The internet coincided with Ray Gun running its course; Marvin’s love for title dissipating as popular music transitioned into a period of fabrication. “The music industry at that time totally changed,” Marvin tells me. “It became all about boybands and guys that didn’t play instruments, things like that, and I was getting bored with it, and so I had this idea to start this cool girls magazine.” Enter Nylon. The internet was to play a pivotal role in the introduction of Nylon as a new voice in the publishing world, and digitally the magazine was ahead of the curve.
“We ended up giving away that first issue digitally for free before it was on the newsstand,” Marvin tells me. “It got written up in the New York Times business section, and I had my distributor ringing me telling me that it’s crazy that you’re giving away the magazine for free before it comes out. And that was really my first big taste of what digital could do in order to build a brand’s profile.” Marvin laughs as he recalls using contacts with friends at Myspace and YouTube to help promote the Nylon launch. “Now it’s different,” he says. “You can’t really call somebody at YouTube and get your video on the homepage,” laughing at the irony of using real-life human interactions to “digitally enhance” a publication.
Marvin’s Nylon tenure came to an end in 2014 when he sold out of the business, and post-having two major successes in the publishing world straddling the digital revolution where many have failed, you could forgive Marvin for taking things a little easy. But it’s not in his nature. When I ask him what takes up the majority of his time in 2018, he pauses briefly before listing a staggering amount of ventures including recently launching a non-profit to raise awareness for mental health, a streetwear brand called DRKN that he’s a partner in, Utopia, a music and tech company that he’s involved in, a music blockchain, as well as going full circle and working on music of his own. “I’m trying to do a number of things right now,” Marvin tells me in a characteristically nonchalant fashion. When it comes to his legacy however, things drift quickly back to Ray Gun. Mainly because Marvin’s recently been working on both a Ray Gun book which is due out in the fall, and later a documentary, forcing him to lift the lid on a chapter that he’d had little time to revisit up until that point.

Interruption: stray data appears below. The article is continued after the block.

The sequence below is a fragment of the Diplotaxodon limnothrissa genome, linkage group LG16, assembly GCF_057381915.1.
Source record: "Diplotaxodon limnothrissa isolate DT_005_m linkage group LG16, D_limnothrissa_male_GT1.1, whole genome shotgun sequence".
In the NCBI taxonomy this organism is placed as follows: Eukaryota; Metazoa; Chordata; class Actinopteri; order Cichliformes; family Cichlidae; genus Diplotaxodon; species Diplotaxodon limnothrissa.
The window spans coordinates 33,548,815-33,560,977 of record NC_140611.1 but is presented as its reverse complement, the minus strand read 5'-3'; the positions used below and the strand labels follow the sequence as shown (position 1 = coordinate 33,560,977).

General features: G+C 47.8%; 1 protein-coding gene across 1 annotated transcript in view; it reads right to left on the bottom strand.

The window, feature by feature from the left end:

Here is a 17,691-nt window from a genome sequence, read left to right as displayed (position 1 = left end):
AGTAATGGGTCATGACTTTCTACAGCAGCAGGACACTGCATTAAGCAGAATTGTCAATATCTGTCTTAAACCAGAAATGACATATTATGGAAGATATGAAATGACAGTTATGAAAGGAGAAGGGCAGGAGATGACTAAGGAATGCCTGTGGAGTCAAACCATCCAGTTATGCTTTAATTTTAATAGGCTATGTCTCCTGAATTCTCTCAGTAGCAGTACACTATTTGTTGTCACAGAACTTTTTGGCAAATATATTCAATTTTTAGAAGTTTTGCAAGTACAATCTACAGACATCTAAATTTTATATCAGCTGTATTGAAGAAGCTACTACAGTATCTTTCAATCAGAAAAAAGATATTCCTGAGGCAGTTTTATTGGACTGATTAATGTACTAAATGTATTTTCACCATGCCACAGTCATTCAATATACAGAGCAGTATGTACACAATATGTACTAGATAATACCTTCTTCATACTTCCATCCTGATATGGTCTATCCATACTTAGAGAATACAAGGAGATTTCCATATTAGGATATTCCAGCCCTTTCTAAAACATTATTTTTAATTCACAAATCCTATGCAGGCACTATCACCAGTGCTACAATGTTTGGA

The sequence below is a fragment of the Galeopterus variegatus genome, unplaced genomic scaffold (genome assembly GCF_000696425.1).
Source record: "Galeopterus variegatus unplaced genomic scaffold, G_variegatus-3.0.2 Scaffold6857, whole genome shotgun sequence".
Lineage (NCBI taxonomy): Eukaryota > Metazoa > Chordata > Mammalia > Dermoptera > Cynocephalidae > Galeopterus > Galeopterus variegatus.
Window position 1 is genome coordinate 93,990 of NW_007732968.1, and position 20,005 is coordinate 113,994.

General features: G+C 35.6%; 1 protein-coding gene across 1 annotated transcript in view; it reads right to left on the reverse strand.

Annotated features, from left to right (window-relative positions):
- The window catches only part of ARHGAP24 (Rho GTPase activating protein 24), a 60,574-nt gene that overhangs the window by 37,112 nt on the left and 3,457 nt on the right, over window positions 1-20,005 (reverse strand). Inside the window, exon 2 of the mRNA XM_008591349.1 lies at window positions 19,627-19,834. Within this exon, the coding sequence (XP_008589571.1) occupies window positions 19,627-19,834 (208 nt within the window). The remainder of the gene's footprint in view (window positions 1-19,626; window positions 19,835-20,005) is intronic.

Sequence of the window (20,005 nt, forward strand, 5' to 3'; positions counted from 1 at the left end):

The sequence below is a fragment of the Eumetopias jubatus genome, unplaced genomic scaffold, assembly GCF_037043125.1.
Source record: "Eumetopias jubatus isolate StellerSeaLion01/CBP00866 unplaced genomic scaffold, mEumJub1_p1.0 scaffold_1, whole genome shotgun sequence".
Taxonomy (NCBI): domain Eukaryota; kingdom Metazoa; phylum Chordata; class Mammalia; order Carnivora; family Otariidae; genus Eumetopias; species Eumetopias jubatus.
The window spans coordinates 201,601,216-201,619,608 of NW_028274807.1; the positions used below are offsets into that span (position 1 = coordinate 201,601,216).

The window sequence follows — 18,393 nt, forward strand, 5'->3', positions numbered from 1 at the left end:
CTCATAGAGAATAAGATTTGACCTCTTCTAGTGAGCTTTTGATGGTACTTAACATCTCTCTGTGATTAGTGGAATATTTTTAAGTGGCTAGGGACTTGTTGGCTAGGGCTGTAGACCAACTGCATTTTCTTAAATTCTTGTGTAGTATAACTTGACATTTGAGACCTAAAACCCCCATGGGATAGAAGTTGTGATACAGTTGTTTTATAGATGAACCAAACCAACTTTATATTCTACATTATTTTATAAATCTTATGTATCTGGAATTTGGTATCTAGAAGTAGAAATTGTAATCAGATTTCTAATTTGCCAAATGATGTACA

“I think that Ray Gun influenced the look of the 90s, I mean it really did,” says Marvin. “Everything that came from that time period in pop culture was certainly inspired by it in some way. I’m proud of that heritage.”